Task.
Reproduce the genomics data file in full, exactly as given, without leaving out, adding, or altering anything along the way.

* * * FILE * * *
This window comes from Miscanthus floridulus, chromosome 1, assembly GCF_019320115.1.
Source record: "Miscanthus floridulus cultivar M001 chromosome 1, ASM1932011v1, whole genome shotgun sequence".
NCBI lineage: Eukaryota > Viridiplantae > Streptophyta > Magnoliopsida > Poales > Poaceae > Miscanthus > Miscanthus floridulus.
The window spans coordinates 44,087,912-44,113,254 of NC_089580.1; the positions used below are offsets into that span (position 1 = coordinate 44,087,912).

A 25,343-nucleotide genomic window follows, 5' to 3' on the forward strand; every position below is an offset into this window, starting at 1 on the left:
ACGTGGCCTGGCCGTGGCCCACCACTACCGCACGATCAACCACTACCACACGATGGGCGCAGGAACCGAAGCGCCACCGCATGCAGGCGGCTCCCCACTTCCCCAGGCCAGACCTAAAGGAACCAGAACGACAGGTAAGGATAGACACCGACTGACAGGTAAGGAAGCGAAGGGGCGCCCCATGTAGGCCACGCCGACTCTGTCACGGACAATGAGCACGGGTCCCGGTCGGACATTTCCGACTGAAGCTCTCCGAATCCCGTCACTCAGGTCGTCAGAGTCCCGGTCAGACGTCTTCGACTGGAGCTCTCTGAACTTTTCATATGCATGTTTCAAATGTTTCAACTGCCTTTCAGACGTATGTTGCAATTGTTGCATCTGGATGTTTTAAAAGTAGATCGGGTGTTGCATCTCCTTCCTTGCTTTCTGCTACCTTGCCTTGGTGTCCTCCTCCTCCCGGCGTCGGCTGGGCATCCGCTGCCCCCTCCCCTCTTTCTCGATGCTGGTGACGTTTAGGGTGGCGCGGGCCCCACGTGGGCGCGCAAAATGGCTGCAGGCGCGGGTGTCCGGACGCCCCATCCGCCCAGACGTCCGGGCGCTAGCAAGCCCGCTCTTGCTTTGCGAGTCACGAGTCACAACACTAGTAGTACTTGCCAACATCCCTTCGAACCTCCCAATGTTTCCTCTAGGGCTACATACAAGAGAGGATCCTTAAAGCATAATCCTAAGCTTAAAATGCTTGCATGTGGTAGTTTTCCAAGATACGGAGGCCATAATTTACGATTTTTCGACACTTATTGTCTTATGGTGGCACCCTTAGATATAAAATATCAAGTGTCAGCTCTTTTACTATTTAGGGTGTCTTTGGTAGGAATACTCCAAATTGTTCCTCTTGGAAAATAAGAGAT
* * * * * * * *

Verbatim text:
This window comes from Miscanthus floridulus, chromosome 1, assembly GCF_019320115.1.
Source record: "Miscanthus floridulus cultivar M001 chromosome 1, ASM1932011v1, whole genome shotgun sequence".
NCBI lineage: Eukaryota > Viridiplantae > Streptophyta > Magnoliopsida > Poales > Poaceae > Miscanthus > Miscanthus floridulus.
The window spans coordinates 44,087,912-44,113,254 of NC_089580.1; the positions used below are offsets into that span (position 1 = coordinate 44,087,912).

A 25,343-nucleotide genomic window follows, 5' to 3' on the forward strand; every position below is an offset into this window, starting at 1 on the left:
ACGTGGCCTGGCCGTGGCCCACCACTACCGCACGATCAACCACTACCACACGATGGGCGCAGGAACCGAAGCGCCACCGCATGCAGGCGGCTCCCCACTTCCCCAGGCCAGACCTAAAGGAACCAGAACGACAGGTAAGGATAGACACCGACTGACAGGTAAGGAAGCGAAGGGGCGCCCCATGTAGGCCACGCCGACTCTGTCACGGACAATGAGCACGGGTCCCGGTCGGACATTTCCGACTGAAGCTCTCCGAATCCCGTCACTCAGGTCGTCAGAGTCCCGGTCAGACGTCTTCGACTGGAGCTCTCTGAACTTTTCATATGCATGTTTCAAATGTTTCAACTGCCTTTCAGACGTATGTTGCAATTGTTGCATCTGGATGTTTTAAAAGTAGATCGGGTGTTGCATCTCCTTCCTTGCTTTCTGCTACCTTGCCTTGGTGTCCTCCTCCTCCCGGCGTCGGCTGGGCATCCGCTGCCCCCTCCCCTCTTTCTCGATGCTGGTGACGTTTAGGGTGGCGCGGGCCCCACGTGGGCGCGCAAAATGGCTGCAGGCGCGGGTGTCCGGACGCCCCATCCGCCCAGACGTCCGGGCGCTAGCAAGCCCGCTCTTGCTTTGCGAGTCACGAGTCACAACACTAGTAGTACTTGCCAACATCCCTTCGAACCTCCCAATGTTTCCTCTAGGGCTACATACAAGAGAGGATCCTTAAAGCATAATCCTAAGCTTAAAATGCTTGCATGTGGTAGTTTTCCAAGATACGGAGGCCATAATTTACGATTTTTCGACACTTATTGTCTTATGGTGGCACCCTTAGATATAAAATATCAAGTGTCAGCTCTTTTACTATTTAGGGTGTCTTTGGTAGGAATACTCCAAATTGTTCCTCTTGGAAAATAAGAGAT